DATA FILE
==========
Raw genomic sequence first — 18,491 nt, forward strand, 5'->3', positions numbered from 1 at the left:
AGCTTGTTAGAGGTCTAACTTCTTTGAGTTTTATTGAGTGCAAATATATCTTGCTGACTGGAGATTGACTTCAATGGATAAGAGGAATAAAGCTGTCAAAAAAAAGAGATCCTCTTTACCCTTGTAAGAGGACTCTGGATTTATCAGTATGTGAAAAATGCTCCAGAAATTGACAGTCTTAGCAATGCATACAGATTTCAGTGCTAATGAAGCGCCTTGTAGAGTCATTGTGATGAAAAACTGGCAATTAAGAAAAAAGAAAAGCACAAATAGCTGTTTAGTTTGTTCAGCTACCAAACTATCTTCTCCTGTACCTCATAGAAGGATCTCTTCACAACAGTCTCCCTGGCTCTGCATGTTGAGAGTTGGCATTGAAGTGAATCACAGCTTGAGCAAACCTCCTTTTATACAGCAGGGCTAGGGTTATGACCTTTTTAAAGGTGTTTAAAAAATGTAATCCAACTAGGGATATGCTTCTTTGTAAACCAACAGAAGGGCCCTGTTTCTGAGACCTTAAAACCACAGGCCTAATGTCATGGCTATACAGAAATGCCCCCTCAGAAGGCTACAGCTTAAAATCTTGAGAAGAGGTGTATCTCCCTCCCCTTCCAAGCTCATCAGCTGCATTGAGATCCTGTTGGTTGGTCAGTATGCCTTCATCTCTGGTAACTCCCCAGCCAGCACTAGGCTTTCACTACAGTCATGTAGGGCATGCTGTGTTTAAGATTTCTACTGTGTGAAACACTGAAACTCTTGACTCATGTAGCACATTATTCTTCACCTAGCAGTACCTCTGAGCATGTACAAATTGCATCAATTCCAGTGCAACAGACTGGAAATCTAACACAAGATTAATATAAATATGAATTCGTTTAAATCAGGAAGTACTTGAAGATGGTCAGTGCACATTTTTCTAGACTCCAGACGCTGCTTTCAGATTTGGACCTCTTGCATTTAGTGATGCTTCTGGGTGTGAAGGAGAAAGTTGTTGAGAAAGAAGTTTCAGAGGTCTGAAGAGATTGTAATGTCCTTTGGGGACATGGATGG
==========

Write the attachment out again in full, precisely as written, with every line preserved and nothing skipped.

Raw genomic sequence first — 18,491 nt, forward strand, 5'->3', positions numbered from 1 at the left:
AGCTTGTTAGAGGTCTAACTTCTTTGAGTTTTATTGAGTGCAAATATATCTTGCTGACTGGAGATTGACTTCAATGGATAAGAGGAATAAAGCTGTCAAAAAAAAGAGATCCTCTTTACCCTTGTAAGAGGACTCTGGATTTATCAGTATGTGAAAAATGCTCCAGAAATTGACAGTCTTAGCAATGCATACAGATTTCAGTGCTAATGAAGCGCCTTGTAGAGTCATTGTGATGAAAAACTGGCAATTAAGAAAAAAGAAAAGCACAAATAGCTGTTTAGTTTGTTCAGCTACCAAACTATCTTCTCCTGTACCTCATAGAAGGATCTCTTCACAACAGTCTCCCTGGCTCTGCATGTTGAGAGTTGGCATTGAAGTGAATCACAGCTTGAGCAAACCTCCTTTTATACAGCAGGGCTAGGGTTATGACCTTTTTAAAGGTGTTTAAAAAATGTAATCCAACTAGGGATATGCTTCTTTGTAAACCAACAGAAGGGCCCTGTTTCTGAGACCTTAAAACCACAGGCCTAATGTCATGGCTATACAGAAATGCCCCCTCAGAAGGCTACAGCTTAAAATCTTGAGAAGAGGTGTATCTCCCTCCCCTTCCAAGCTCATCAGCTGCATTGAGATCCTGTTGGTTGGTCAGTATGCCTTCATCTCTGGTAACTCCCCAGCCAGCACTAGGCTTTCACTACAGTCATGTAGGGCATGCTGTGTTTAAGATTTCTACTGTGTGAAACACTGAAACTCTTGACTCATGTAGCACATTATTCTTCACCTAGCAGTACCTCTGAGCATGTACAAATTGCATCAATTCCAGTGCAACAGACTGGAAATCTAACACAAGATTAATATAAATATGAATTCGTTTAAATCAGGAAGTACTTGAAGATGGTCAGTGCACATTTTTCTAGACTCCAGACGCTGCTTTCAGATTTGGACCTCTTGCATTTAGTGATGCTTCTGGGTGTGAAGGAGAAAGTTGTTGAGAAAGAAGTTTCAGAGGTCTGAAGAGATTGTAATGTCCTTTGGGGACATGGATGG